How to use Coffee for Diabetes

 

Next time you have your cup of Joe you might feel even more joy knowing that some substances in coffee are good for your diabetes or at least are inversely associated with the risk for DM type 2. New major studies are all suggesting the beneficial properties of coffee for diabetes. Unfortunately caffeine is not one of these good things in coffee. Sorry.  At least the role of caffeine in risk for diabetes is unclear but caffeine is not harmful, but it just doesn’t have the same beneficial properties as some others in coffee. The good ones are a complex mixture of minerals, antioxidants, phytonutrients, and other compounds which affect glucose metabolism. The results of these studies were quite encouraging especially because coffee is the most commonly consumed beverage in the world.

In a Dutch cohort study including 17,111 adults it was shown that those drinking at least 7 cups of coffee per day (wow) were half as likely to develop type 2 diabetes. So start drinking more coffee. In another study from the American Society for Nutrition regular consumption of coffee and potentially black tea, but not green tea, is associated with lower risk of type 2 diabetes. In all studies coffee intake and especially decaffeinated coffee was inversely associated with risk of type 2 diabetes. The studies include Europeans descent populations as well as Asians. How does exactly works.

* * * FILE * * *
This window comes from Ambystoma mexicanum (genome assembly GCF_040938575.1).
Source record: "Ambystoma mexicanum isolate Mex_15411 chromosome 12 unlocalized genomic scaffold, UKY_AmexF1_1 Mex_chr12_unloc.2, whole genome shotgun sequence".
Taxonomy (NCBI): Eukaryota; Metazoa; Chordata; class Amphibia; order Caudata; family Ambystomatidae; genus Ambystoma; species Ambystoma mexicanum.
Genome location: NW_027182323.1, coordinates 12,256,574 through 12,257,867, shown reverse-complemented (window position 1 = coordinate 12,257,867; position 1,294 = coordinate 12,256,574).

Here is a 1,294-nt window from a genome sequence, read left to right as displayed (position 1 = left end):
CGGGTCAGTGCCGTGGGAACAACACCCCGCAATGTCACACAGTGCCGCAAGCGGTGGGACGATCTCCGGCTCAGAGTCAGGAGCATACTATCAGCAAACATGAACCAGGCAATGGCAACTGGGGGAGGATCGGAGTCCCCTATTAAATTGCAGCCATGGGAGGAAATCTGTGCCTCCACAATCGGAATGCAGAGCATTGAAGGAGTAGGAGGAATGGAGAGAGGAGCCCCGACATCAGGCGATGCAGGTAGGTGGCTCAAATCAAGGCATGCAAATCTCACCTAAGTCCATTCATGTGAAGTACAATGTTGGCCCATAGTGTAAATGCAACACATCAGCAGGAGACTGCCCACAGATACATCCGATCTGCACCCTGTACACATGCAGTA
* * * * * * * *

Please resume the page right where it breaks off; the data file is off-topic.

One hypothesis is that coffee’s high antioxidant activity, and a high antioxidant contribution to the diet may reduce free radical generation, thus protecting the pancreatic beta cells from oxidative stress or potentially promoting insulin sensitivity in the peripheral tissues. Another possible beneficial substance is Magnesium for which coffee is a good source; it could explain some of the inverse association between coffee intake and the risk for type 2 diabetes. Magnesium is known to have beneficial effects on carbohydrate metabolism. Again the role of caffeine is less known and the literature available is mixed but leaning to “it just doesn’t help but it does not harm”  so yes you have one more excuse to grab that good cup of coffee.

References

 

  1. Caffeinated and Decaffeinated Coffee Consumption and Risk of Type 2 Diabetes: A Systematic Review and a Dose-Response Meta-analysis
  2. Chlorogenic Acid Stimulates Glucose Transport in Skeletal Muscle via AMPK Activation: A Contributor to the Beneficial Effects of Coffee on Diabetes
  3. Role of coffee in modulation of diabetes risk
  4. Coffee consumption and the incidence of type 2 diabetes in men and women with normal glucose tolerance: The Strong Heart Study
  5. Coffee intake and risk of type 2 diabetes: the Multiethnic Cohort

Comments

comments

0 comments… add one

Leave a Comment